Having seen many other friends through the testing process, I really am convinced a support group for those waiting for the other shoe to drop is required. In fact, I’m thinking of writing a speech about it and taking it on the road to every medical convention in the world – especially the conventions for medical receptionists and secretaries who can whip you into a state of hysteria without even trying.

  15. There are lots of support groups for those who’ve been diagnosed, but in the limbo between feeling something was up and getting the all-clear there’s nothing, really. I worry that such support groups would be taken over by Munchausen’s people and hyphchondriacs. I, personally, isolated myself a little more than usual. God knows, “something is vaguely wrong with me” is not the world’s greatest conversational topic.

  16. I called in four cousins and four girlfriends but it was hilarious – it got to the point where I felt I couldn’t go for coffee after a procedure because I had to rush home and report via email to my hand-crafted support group. It was certainly an interesting experience though. My battle cry the month before it changed to ‘take my tissue’ was ‘I am not a disease!’ It was interesting to compare reactions though – by the time I concluded there was nothing wrong with me, some of my support group said, ‘but you can’t possibly KNOW that’ while others had been saying, ‘it’s probably nothing’ right from the get go. However – it’s great to know I’ve got people who care about me enough to listen to my ultrasound and biopsy horror stories.

  17. That’s true.

    But here’s a drama-management tip: if you REALLY want to get sympathy and support, don’t rush home from your tests and immediately update everyone. Take your time. Because they’ll be FUCKING FRANTIC by the time you do update.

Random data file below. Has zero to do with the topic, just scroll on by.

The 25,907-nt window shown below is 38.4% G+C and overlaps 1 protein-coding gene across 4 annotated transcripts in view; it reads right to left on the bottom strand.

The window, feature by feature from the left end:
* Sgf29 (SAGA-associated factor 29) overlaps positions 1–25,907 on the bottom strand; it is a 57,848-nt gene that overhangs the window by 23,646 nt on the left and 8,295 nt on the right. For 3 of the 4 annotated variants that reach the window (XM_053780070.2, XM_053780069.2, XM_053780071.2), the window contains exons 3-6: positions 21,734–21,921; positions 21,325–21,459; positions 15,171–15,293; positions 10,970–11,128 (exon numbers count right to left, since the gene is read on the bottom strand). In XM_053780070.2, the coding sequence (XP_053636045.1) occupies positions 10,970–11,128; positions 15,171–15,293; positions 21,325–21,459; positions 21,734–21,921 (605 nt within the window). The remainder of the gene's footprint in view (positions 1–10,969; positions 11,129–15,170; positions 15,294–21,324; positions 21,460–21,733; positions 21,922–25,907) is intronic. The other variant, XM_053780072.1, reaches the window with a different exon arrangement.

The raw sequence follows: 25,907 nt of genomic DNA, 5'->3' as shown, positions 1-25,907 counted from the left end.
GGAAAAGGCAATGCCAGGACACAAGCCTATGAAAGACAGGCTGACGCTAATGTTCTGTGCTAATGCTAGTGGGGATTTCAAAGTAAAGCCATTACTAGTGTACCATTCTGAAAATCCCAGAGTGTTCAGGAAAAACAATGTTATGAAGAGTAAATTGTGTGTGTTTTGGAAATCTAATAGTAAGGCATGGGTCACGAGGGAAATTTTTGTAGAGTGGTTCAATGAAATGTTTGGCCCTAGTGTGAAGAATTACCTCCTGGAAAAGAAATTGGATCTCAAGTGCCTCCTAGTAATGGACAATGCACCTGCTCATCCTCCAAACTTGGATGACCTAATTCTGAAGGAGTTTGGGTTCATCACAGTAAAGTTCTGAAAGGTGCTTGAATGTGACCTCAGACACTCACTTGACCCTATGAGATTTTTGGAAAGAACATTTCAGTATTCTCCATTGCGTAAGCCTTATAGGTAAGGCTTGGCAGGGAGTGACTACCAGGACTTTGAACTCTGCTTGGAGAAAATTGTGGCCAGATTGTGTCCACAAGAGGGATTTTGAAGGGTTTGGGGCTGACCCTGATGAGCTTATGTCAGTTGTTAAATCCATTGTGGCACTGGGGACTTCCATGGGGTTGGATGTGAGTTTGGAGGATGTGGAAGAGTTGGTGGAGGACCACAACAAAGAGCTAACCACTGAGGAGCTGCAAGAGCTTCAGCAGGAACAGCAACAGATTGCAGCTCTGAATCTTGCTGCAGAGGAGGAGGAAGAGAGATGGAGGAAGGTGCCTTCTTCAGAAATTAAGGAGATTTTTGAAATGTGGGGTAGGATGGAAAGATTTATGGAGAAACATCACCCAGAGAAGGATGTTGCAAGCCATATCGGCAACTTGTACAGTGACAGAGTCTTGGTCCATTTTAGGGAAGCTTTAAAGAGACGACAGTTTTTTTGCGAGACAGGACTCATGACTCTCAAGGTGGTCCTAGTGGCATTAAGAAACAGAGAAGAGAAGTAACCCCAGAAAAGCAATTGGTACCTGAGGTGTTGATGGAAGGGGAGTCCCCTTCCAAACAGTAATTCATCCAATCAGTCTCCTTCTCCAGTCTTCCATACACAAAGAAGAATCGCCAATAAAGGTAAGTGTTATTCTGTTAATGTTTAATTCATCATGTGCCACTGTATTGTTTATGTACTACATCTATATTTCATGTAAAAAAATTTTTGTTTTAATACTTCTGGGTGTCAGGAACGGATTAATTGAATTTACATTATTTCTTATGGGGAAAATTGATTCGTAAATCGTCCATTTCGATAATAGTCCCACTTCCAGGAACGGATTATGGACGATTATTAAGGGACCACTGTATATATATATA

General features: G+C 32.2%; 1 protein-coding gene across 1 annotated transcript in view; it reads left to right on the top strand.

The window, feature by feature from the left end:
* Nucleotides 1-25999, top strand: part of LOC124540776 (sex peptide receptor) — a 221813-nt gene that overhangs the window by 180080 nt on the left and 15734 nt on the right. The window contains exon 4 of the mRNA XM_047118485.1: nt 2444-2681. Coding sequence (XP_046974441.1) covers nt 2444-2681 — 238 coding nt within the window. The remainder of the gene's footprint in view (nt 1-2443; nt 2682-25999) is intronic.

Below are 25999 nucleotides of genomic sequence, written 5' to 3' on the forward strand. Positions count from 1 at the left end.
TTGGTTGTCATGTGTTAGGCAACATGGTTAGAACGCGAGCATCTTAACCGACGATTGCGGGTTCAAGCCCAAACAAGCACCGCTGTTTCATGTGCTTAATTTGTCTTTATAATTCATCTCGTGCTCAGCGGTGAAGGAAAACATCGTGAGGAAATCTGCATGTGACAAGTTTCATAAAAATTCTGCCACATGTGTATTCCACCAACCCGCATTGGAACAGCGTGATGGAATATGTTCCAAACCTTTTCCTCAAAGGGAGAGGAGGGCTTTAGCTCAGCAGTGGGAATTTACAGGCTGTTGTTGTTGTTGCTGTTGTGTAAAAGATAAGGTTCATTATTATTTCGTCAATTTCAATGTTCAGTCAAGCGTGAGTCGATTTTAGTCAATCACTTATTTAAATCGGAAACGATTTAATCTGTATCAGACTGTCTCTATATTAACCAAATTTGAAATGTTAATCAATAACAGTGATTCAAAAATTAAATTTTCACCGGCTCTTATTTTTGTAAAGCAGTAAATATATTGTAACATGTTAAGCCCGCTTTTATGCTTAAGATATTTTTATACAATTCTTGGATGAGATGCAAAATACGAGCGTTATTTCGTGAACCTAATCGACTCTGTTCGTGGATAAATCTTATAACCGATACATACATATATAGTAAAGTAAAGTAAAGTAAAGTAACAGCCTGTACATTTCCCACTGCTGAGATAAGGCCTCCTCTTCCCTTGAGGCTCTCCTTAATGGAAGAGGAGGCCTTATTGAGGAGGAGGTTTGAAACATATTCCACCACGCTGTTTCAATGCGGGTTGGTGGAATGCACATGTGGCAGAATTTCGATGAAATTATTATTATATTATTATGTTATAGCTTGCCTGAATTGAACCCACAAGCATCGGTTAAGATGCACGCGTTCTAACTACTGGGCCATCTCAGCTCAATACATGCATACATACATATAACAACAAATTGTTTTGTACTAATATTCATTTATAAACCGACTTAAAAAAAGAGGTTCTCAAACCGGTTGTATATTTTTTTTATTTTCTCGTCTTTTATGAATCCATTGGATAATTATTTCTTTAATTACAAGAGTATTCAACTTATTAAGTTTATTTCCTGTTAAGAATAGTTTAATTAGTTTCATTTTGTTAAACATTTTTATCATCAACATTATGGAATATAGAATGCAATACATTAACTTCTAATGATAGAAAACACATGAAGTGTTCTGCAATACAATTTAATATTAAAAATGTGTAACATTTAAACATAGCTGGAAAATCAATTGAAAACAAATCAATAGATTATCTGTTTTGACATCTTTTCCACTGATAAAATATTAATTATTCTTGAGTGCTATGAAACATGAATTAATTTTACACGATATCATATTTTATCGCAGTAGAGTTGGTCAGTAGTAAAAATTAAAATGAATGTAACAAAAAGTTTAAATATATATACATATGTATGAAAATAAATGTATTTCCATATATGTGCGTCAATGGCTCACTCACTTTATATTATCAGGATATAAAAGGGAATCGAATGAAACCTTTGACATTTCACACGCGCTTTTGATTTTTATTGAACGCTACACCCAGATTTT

18. “I worry that such support groups would be taken over by Munchausen’s people and hyphchondriacs.”

    Or run by Positive Thinking Gurus and God Squads.

    The only people who *get* where I am now are those who either have or have had cancer – and only some of them. It’s like anything really – you have to be able to relate on more than one level for someone’s support to be meaningful and helpful.

    My friend Manolo is an excellent boss and by discussing some of his staff problems he has taught me a lot about getting the best out of people. Mostly it boils down to simply acknowledging their limitations and encouraging their good points. So while X might be crap at listening, they might be great as a movie or tapas buddy, helping with chores, or coming with me to hospital appointments. Others might only feel capable of sending me a small donation or gift. The very few who know how to listen – and also what to say – are to be nurtured and cherished.

    Just a long-winded way of saying that we all find our own ways of coping. I have two more sleeps before I am out of this latest six-month limbo, and the closer I get to the “moment of truth” the more flipped out I feel. So it’ll be tapas & wine again tonight, and fuck that I can’t afford it and really shouldn’t. I’ve actually really enjoyed these past two weeks since finding out when the next scan would be.

  19. That’s very wise. I know my friends have limitations and to deliberately not ask them for more than they can give isn’t “being a bad friend” or “lacking faith,” it’s just knowing how to maintain a friendship proactively.

    We all have lots of friends who say “you can count on me” and we love them, but we know we can’t, really. And that’s okay, as long as there are a few we CAN count on, when the chips are down.

  20. It sure is. In fact, I’m still using up the last of the “accoutrements.” July is birthday month and diet month, so they’re going to be used for cooling my Diet Coke instead of my Bombay Sapphire, alas.

  21. Well you see, other people might think they know what’s “best for you”, but I’m more interested in sussing out what is actually best for you. You know?